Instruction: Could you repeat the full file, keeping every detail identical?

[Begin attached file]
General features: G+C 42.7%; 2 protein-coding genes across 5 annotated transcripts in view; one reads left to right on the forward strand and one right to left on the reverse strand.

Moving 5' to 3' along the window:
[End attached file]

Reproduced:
General features: G+C 42.7%; 2 protein-coding genes across 5 annotated transcripts in view; one reads left to right on the forward strand and one right to left on the reverse strand.

Moving 5' to 3' along the window: